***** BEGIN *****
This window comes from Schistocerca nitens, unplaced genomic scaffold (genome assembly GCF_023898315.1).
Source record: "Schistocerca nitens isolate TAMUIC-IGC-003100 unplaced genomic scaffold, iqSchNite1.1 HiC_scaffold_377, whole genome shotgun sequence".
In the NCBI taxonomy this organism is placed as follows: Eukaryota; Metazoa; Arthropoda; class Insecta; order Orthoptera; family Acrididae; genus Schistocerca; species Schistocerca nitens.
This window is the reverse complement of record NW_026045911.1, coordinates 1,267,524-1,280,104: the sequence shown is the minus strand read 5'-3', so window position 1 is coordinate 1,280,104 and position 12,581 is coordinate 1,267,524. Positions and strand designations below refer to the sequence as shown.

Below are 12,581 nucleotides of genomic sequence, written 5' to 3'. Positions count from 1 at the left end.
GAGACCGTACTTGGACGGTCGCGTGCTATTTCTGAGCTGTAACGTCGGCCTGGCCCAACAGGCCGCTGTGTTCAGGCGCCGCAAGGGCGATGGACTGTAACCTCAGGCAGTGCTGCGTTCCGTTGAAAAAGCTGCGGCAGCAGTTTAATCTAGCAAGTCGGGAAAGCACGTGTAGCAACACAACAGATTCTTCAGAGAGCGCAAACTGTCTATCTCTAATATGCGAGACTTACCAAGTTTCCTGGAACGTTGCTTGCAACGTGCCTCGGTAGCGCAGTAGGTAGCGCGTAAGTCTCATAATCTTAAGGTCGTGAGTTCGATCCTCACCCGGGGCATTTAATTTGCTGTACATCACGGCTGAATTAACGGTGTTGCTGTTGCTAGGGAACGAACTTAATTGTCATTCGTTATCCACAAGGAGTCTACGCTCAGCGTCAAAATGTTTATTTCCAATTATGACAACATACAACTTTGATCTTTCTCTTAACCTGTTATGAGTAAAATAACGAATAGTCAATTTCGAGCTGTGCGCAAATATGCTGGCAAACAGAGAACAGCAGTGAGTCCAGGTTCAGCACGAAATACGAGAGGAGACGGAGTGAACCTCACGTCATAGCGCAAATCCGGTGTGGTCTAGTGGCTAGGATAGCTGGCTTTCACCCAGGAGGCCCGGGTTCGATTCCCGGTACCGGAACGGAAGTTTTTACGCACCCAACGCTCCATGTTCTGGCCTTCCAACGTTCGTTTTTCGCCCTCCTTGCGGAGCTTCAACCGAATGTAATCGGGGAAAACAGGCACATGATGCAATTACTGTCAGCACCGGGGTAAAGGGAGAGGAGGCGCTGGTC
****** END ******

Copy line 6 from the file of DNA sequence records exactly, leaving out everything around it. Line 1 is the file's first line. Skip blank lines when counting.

GAGACCGTACTTGGACGGTCGCGTGCTATTTCTGAGCTGTAACGTCGGCCTGGCCCAACAGGCCGCTGTGTTCAGGCGCCGCAAGGGCGATGGACTGTAACCTCAGGCAGTGCTGCGTTCCGTTGAAAAAGCTGCGGCAGCAGTTTAATCTAGCAAGTCGGGAAAGCACGTGTAGCAACACAACAGATTCTTCAGAGAGCGCAAACTGTCTATCTCTAATATGCGAGACTTACCAAGTTTCCTGGAACGTTGCTTGCAACGTGCCTCGGTAGCGCAGTAGGTAGCGCGTAAGTCTCATAATCTTAAGGTCGTGAGTTCGATCCTCACCCGGGGCATTTAATTTGCTGTACATCACGGCTGAATTAACGGTGTTGCTGTTGCTAGGGAACGAACTTAATTGTCATTCGTTATCCACAAGGAGTCTACGCTCAGCGTCAAAATGTTTATTTCCAATTATGACAACATACAACTTTGATCTTTCTCTTAACCTGTTATGAGTAAAATAACGAATAGTCAATTTCGAGCTGTGCGCAAATATGCTGGCAAACAGAGAACAGCAGTGAGTCCAGGTTCAGCACGAAATACGAGAGGAGACGGAGTGAACCTCACGTCATAGCGCAAATCCGGTGTGGTCTAGTGGCTAGGATAGCTGGCTTTCACCCAGGAGGCCCGGGTTCGATTCCCGGTACCGGAACGGAAGTTTTTACGCACCCAACGCTCCATGTTCTGGCCTTCCAACGTTCGTTTTTCGCCCTCCTTGCGGAGCTTCAACCGAATGTAATCGGGGAAAACAGGCACATGATGCAATTACTGTCAGCACCGGGGTAAAGGGAGAGGAGGCGCTGGTC